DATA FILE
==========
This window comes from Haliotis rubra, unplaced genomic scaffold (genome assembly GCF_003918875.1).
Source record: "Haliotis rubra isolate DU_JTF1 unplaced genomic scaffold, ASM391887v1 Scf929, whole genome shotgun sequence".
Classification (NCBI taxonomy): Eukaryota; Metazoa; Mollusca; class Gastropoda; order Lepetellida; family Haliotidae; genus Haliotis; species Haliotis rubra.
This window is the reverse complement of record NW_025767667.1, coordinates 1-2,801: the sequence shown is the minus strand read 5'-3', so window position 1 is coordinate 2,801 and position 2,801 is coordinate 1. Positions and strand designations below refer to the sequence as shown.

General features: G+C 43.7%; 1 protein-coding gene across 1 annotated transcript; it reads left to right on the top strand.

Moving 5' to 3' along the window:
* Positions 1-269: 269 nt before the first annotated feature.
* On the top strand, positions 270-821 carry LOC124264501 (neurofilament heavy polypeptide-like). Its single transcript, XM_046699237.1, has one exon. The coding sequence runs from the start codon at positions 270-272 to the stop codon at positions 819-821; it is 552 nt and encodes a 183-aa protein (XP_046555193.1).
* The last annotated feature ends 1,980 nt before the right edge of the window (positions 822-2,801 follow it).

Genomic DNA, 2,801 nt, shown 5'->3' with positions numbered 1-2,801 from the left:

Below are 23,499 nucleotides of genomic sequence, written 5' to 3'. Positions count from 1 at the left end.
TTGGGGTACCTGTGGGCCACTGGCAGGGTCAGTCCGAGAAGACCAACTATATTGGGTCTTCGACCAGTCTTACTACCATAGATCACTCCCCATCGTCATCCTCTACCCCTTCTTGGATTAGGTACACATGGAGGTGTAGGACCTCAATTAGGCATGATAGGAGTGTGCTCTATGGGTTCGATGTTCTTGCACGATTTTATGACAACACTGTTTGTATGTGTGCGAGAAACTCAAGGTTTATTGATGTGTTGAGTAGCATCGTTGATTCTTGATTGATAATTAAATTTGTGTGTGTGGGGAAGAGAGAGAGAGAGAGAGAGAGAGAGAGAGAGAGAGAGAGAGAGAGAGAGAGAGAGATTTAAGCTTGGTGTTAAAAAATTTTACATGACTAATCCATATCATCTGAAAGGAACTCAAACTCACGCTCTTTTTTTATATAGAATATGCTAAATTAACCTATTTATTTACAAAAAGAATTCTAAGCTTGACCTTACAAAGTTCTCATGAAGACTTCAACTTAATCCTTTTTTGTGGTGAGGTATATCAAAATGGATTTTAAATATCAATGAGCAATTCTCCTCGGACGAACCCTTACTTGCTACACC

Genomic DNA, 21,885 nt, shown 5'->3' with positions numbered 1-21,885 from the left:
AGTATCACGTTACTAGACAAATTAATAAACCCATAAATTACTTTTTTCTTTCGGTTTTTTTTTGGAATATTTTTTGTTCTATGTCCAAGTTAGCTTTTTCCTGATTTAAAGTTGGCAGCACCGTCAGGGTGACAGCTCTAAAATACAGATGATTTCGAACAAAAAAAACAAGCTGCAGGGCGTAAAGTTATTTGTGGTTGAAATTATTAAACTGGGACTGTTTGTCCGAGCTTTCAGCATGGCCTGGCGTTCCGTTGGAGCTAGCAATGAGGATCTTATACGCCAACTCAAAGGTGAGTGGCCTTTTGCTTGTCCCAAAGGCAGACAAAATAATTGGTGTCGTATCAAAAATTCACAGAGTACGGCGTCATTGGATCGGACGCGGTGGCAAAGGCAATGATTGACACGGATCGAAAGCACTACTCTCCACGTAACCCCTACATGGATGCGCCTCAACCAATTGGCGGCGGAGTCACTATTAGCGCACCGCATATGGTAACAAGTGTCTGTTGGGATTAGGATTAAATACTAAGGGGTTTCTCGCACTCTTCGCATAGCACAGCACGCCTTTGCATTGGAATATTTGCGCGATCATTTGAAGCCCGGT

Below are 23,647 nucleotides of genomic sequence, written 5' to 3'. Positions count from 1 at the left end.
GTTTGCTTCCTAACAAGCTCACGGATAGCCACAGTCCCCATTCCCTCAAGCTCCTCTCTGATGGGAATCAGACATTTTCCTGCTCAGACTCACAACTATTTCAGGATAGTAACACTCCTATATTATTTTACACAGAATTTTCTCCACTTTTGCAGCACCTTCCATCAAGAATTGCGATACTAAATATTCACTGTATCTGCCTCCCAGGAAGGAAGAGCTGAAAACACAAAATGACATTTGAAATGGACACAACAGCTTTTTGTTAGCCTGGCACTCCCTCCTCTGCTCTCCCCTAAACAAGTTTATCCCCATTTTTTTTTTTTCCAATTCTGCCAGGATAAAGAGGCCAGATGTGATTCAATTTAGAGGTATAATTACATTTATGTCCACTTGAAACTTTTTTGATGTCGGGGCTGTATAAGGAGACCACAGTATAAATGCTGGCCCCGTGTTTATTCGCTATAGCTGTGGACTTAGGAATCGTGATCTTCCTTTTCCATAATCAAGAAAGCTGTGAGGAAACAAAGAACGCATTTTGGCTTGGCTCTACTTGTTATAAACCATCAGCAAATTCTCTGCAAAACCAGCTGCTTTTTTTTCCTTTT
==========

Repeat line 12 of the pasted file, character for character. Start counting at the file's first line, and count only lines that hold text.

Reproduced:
TTGGGGTACCTGTGGGCCACTGGCAGGGTCAGTCCGAGAAGACCAACTATATTGGGTCTTCGACCAGTCTTACTACCATAGATCACTCCCCATCGTCATCCTCTACCCCTTCTTGGATTAGGTACACATGGAGGTGTAGGACCTCAATTAGGCATGATAGGAGTGTGCTCTATGGGTTCGATGTTCTTGCACGATTTTATGACAACACTGTTTGTATGTGTGCGAGAAACTCAAGGTTTATTGATGTGTTGAGTAGCATCGTTGATTCTTGATTGATAATTAAATTTGTGTGTGTGGGGAAGAGAGAGAGAGAGAGAGAGAGAGAGAGAGAGAGAGAGAGAGAGAGAGAGAGAGAGATTTAAGCTTGGTGTTAAAAAATTTTACATGACTAATCCATATCATCTGAAAGGAACTCAAACTCACGCTCTTTTTTTATATAGAATATGCTAAATTAACCTATTTATTTACAAAAAGAATTCTAAGCTTGACCTTACAAAGTTCTCATGAAGACTTCAACTTAATCCTTTTTTGTGGTGAGGTATATCAAAATGGATTTTAAATATCAATGAGCAATTCTCCTCGGACGAACCCTTACTTGCTACACC